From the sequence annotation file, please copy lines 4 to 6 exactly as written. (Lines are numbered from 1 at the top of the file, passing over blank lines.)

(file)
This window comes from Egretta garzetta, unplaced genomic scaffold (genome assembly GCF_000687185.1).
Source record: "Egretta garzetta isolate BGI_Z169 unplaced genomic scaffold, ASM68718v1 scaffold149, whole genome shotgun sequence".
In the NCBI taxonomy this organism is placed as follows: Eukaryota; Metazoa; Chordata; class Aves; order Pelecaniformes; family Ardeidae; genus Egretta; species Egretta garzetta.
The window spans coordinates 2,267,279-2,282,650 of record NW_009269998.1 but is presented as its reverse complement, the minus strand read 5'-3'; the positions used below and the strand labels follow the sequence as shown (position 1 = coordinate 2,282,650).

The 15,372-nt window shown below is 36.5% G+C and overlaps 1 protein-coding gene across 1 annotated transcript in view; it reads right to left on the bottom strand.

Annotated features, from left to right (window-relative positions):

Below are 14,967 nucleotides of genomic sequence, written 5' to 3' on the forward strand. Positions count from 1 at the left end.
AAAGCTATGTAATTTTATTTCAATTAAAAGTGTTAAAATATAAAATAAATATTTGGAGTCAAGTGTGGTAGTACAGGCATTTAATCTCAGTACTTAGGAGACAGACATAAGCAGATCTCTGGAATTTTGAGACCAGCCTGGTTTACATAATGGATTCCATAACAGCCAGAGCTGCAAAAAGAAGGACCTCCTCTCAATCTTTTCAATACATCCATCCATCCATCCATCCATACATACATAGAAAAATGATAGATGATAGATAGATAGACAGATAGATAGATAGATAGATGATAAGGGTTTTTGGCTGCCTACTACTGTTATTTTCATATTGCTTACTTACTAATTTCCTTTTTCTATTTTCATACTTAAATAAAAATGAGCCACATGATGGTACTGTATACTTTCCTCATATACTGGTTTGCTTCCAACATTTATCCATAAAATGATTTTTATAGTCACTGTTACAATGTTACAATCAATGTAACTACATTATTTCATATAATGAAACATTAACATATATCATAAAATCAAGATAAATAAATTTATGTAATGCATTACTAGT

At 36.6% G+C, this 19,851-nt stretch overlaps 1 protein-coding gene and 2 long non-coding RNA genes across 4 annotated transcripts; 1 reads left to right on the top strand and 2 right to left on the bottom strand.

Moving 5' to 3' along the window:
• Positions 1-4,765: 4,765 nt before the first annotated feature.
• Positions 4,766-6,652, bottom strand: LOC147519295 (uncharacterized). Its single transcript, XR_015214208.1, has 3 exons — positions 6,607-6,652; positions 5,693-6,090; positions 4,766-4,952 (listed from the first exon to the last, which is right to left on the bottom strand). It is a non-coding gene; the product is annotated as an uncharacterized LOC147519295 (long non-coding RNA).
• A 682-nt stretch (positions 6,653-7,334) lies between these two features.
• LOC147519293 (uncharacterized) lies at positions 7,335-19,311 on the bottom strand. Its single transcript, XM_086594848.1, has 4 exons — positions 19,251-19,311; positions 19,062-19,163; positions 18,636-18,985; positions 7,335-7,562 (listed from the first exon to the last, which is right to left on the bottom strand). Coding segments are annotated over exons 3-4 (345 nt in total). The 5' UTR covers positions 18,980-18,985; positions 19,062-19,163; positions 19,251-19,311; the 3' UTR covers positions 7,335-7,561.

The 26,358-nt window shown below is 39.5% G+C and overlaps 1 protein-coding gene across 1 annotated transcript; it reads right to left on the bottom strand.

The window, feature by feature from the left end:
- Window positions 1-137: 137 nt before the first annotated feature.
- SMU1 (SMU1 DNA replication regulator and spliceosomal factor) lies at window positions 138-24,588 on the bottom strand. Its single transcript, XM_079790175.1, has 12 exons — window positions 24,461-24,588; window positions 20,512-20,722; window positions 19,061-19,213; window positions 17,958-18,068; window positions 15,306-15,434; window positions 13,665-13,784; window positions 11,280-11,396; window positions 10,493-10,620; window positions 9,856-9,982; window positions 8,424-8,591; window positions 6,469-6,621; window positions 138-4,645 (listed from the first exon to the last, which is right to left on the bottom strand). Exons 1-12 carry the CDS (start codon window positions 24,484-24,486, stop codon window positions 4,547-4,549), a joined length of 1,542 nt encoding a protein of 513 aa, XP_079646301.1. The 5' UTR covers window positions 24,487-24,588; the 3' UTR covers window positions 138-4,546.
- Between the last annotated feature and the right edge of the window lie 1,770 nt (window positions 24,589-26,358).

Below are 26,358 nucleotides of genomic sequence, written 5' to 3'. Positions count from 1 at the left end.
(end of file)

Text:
The window spans coordinates 2,267,279-2,282,650 of record NW_009269998.1 but is presented as its reverse complement, the minus strand read 5'-3'; the positions used below and the strand labels follow the sequence as shown (position 1 = coordinate 2,282,650).

The 15,372-nt window shown below is 36.5% G+C and overlaps 1 protein-coding gene across 1 annotated transcript in view; it reads right to left on the bottom strand.

Annotated features, from left to right (window-relative positions):